In the early months,
babies' feet develop best if they're not confined in shoes; socks are all that's needed to keep their feet warm; however, once children start walking outdoors, they need shoes for protection.
Shoe Shopping Tips for Parents
- Look for comfortable shoes with nonskid soles, such as sneakers, that will help keep your toddler steady on slippery floors.
- Buy well-made shoes, but don't spend a lot of money.
- At this stage, your child's feet grow so rapidly that the first pair of shoes won't last more than 2 or 3 months.
Checking the Fit
You should check the fit about once a month; the top of your child's big toe should be about finger-width distance from the inside edge of the shoe. It's better to have no shoes at all than shoes that are too tight.
Common Concerns from Parents
"My 15 month old is showing no signs of getting ready to walk. He shows little interest in moving about."
What parents should do: Talk with your pediatrician to arrange an evaluation of your toddler's development.
"My child turns her toes noticeably inward when she walks."
Possible cause: Normal developmental stage
What parents should do: This tendency usually disappears as your child matures. It rarely interferes with mobility. See
Pigeon Toes (Intoeing).
"My child is limping. She is complaining of pain."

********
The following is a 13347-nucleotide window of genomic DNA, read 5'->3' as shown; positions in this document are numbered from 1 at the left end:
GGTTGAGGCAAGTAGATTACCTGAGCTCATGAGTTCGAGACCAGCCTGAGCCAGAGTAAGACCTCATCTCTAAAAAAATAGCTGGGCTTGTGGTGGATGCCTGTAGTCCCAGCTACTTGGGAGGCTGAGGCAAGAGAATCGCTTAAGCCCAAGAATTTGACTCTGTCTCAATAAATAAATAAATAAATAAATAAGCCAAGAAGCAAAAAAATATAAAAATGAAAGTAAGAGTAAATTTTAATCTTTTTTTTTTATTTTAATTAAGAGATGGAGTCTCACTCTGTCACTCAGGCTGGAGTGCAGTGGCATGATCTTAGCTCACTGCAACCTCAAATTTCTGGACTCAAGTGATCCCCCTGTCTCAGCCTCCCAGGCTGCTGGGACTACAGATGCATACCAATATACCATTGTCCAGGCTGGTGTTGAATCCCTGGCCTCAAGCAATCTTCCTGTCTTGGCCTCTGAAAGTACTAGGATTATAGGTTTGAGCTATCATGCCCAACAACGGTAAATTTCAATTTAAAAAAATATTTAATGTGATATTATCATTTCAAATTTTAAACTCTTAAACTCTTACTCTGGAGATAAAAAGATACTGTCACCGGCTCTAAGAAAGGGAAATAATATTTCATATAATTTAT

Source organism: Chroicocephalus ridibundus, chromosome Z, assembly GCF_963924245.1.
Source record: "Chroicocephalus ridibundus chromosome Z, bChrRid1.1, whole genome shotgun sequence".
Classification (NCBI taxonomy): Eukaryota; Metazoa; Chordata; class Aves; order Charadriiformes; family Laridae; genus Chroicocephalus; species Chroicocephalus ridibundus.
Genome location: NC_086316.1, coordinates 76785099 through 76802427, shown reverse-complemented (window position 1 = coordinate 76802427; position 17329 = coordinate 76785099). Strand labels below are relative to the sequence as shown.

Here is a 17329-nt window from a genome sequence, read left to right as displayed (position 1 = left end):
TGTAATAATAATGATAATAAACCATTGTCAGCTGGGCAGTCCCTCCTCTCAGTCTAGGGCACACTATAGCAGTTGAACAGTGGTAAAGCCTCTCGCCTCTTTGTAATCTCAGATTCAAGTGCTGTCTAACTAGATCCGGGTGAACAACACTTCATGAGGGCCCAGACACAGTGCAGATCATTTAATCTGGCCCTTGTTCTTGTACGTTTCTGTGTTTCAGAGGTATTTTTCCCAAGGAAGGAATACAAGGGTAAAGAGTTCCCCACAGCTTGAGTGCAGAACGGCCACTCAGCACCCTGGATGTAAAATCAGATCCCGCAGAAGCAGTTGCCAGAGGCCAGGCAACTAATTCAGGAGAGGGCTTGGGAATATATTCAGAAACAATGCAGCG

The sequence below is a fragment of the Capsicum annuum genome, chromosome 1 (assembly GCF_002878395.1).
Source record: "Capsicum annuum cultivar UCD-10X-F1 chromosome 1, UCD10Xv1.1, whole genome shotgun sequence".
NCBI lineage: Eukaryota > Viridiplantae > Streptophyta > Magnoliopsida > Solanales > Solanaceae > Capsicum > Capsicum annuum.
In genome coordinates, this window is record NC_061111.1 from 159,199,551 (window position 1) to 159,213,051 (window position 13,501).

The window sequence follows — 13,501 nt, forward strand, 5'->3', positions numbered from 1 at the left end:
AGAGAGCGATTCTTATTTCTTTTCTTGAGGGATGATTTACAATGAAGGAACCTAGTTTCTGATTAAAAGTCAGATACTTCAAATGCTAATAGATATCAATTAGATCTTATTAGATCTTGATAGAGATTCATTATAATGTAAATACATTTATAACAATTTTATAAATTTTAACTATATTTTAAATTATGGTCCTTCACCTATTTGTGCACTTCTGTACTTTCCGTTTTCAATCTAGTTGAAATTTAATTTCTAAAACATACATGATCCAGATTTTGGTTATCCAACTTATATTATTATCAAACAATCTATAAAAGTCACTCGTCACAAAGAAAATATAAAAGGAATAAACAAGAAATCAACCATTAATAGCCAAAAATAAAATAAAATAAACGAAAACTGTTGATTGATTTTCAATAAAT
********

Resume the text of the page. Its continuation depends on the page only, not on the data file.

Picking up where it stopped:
Possible cause: Injury, infection,
arthritis, or another condition that requires treatment
What parents should do: If you can't see and remove an obvious source of pain, such as a
splinter, ask your pediatrician to determine the cause of the limp.
"My child limps but isn't complaining of pain. He walks with a waddling gait."
Possible cause: Neuromuscular weakness or
hip joint disorder
What parents should do: Talk with your pediatrician, who will examine your child and determine whether he should be seen by another pediatric specialist.
"My child often walks on the balls of her feet after many months of walking."
Possible cause: Habit or a neuromuscular problem
What parents should do: Although normal during early walking, walking on the toes or the balls of the feet after 2 years of age should be evaluated. Ask your pediatrician to determine whether your child has a problem that requires treatment.
"My toddler has difficulty walking. He falls a lot and has trouble getting on his feet again. He uses his hands to climb up his legs when trying to stand. He tends to waddle when he walks."
Possible cause: Muscular dystrophy or another neuromuscular condition that requires diagnosis and treatment
What parents should do: Call your pediatrician, who will examine your child and may refer you to another pediatric specialist. If the diagnosis is confirmed, your child will need long-term treatment. Your pediatrician will also help you find support groups for children and parents.